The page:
About a month ago, Steven Wilson (widely known from his longstanding career with Porcupine Tree, Blackfield, and numerous other musical activities), presented his latest album with this weird title. I’m a fan of Porcupine Tree since their first album. I do possess 10 records of them, all 3 records from Blackfield, and a couple from No-Man. But this is the first record I got from his solo career. And this one is his 3rd released as a solo effort.
Initially, I wanted to write this review almost right away, but I decided to wait some time before doing so. The reason? All these reviews I read about this album! I read about a “masterpiece”, about a “rare Jewel” etc etc… I believe that in our days the word 'masterpiece' is very easily labeled, and I don't really agree with this. Those critics and reviews triggered myself to listen to this album over and over again. And finally I think I’m ready to write this piece.
“Raven” contains 6 songs, and half of them are over 10 minutes long. The overall time of the record is about 55 minutes. Truly good, so far. The production of the record is excellent, the musicians that surround Steven Wilson are very accomplished, and the overall result is really satisfying, to say the least.
What bothered me mostly were the many King Crimson influences that can be found throughout the album. The fact is that Steven Wilson was working for the last couple of years in the studio, re-mastering the discographies of King Crimson and Emerson Lake and Palmer. And, I guess, it’s a natural process that he was influenced by the sound and the music of those bands. So, in this record, every now and then, you listen to some parts that could have been easily used in a KING CRIMSON. Another point that I didn’t really like is the many jazz influences again through the whole album (But this is a matter of personal taste because I never liked jazz music to be honest).
Let’s turn to the songs now… First track, the almost 14-minutes-long, “Luminol”. It could be a great piece of music but it contains ALL the ingredients I mentioned before. Although it’s a wonderful song in some parts, there are some other parts that are annoying to me. But the overall feeling is good (Steven Wilson used Robert Fripp’s personal Mellotron in this song in order to give a ”retro” polish). If this song was 2-3 minutes shorter, leaving outside all these King Crimson jazzy influences, it would be, by far, album's best!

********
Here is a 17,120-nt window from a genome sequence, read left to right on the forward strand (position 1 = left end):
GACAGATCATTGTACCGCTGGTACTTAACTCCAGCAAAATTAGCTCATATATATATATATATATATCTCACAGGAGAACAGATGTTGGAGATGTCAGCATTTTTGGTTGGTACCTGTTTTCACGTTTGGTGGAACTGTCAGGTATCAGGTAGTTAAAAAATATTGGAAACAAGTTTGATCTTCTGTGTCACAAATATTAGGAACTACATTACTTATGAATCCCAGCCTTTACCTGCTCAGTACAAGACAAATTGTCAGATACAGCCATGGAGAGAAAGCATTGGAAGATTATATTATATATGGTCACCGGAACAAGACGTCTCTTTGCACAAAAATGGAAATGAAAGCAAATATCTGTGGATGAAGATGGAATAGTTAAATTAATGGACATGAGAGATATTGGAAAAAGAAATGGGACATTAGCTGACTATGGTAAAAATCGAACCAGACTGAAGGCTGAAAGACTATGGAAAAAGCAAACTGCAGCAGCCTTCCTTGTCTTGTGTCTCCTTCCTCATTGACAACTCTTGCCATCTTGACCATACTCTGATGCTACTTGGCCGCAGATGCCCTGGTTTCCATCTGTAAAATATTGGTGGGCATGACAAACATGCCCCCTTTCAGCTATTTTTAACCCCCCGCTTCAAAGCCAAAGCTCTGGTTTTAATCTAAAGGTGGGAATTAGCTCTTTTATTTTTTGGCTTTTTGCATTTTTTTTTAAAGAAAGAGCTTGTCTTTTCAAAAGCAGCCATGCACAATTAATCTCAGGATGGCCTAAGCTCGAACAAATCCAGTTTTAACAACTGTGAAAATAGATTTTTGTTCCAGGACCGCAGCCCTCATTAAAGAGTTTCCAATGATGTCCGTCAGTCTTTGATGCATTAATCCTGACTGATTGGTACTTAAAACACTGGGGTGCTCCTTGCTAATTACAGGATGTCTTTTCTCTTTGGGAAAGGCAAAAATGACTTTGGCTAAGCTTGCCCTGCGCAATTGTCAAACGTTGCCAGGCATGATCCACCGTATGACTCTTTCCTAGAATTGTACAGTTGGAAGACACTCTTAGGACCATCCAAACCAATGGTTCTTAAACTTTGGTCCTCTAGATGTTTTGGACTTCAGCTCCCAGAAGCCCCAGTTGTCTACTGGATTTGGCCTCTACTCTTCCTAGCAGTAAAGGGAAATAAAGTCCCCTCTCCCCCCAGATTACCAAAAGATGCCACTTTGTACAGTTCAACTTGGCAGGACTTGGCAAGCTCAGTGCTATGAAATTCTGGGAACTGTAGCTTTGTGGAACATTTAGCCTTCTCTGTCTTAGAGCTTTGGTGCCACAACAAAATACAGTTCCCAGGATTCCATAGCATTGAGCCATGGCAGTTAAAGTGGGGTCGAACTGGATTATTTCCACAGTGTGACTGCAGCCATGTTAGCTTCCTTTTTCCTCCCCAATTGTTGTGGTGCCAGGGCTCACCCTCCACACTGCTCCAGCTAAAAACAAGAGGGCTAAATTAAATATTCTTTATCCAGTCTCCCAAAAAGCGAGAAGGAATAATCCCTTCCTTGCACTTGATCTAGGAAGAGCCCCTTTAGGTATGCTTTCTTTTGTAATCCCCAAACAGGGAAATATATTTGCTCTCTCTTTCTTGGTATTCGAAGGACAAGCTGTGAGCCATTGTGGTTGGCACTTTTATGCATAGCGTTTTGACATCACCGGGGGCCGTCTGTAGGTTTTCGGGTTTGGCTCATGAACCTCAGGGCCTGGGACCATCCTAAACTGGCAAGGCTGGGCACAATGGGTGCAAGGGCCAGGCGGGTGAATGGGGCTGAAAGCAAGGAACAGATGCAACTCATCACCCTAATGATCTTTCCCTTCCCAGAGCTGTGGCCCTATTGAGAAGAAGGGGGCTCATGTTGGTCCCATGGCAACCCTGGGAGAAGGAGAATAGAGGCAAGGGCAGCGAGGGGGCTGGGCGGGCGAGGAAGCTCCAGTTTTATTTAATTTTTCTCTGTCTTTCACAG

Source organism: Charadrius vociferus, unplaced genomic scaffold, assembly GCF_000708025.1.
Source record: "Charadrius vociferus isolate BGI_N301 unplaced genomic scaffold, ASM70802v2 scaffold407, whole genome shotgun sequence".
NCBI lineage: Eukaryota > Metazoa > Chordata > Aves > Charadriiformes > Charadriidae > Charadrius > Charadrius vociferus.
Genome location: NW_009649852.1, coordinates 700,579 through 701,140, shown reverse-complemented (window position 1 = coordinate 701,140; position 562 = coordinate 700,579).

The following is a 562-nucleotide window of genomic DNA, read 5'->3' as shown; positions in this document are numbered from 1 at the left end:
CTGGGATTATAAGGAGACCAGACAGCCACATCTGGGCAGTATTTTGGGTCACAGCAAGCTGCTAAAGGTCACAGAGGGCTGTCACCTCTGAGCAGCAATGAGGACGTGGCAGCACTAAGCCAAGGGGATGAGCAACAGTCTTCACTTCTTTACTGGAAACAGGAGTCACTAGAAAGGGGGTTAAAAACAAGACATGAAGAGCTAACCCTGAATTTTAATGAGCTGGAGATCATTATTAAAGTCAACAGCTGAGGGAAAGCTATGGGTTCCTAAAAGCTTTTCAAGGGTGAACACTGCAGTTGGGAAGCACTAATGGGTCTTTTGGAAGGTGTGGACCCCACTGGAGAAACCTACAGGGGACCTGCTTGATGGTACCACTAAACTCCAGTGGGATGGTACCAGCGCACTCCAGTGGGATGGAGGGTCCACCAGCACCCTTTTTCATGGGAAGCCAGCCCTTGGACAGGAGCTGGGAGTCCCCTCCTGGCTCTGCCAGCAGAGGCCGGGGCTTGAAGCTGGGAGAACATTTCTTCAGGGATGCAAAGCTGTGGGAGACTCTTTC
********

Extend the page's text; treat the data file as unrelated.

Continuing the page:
Next song is “Drive Home”. A song that could easily fit in any Porcupine Tree album. A 7-minute long slow-driven song, that closes with a beautiful guitar solo. My favorite song from the record so far.
Third song, “Holy Drinker” has all the same ingredients I mentioned for ‘Luminol”. Maybe the most jazzy song of the record. Great at some parts, weird and difficult in others. But even with these elements, it is maybe the second best song here.
“Pin Drop” follows and again it could easily fit in any Porcupine Tree album! Very catchy melodies, and short in length, this is a nice song and you are not tired at all while you listen to it. But I think, this is the weaker song of the album.
“The Watchmaker” follows and it reminds me of GENESIS’s older stuff in some parts, and especially it reminds me of ‘The Cinema Show’. Nice song, with interesting turns concerning its musical direction and structure.
Last, but note least, the closing piece is the “Raven that refused to sing”. Nice song, with very beautiful melodies, but there is something missing in order for this to become superb!
As an overall result, I think “The raven that Refused to Sing” is a good record; it contains so many different music styles and melodies, that everybody would find something adorable!
If I had to put a mark, that would be something between 3.5 and 4 stars out of 5. Enjoy!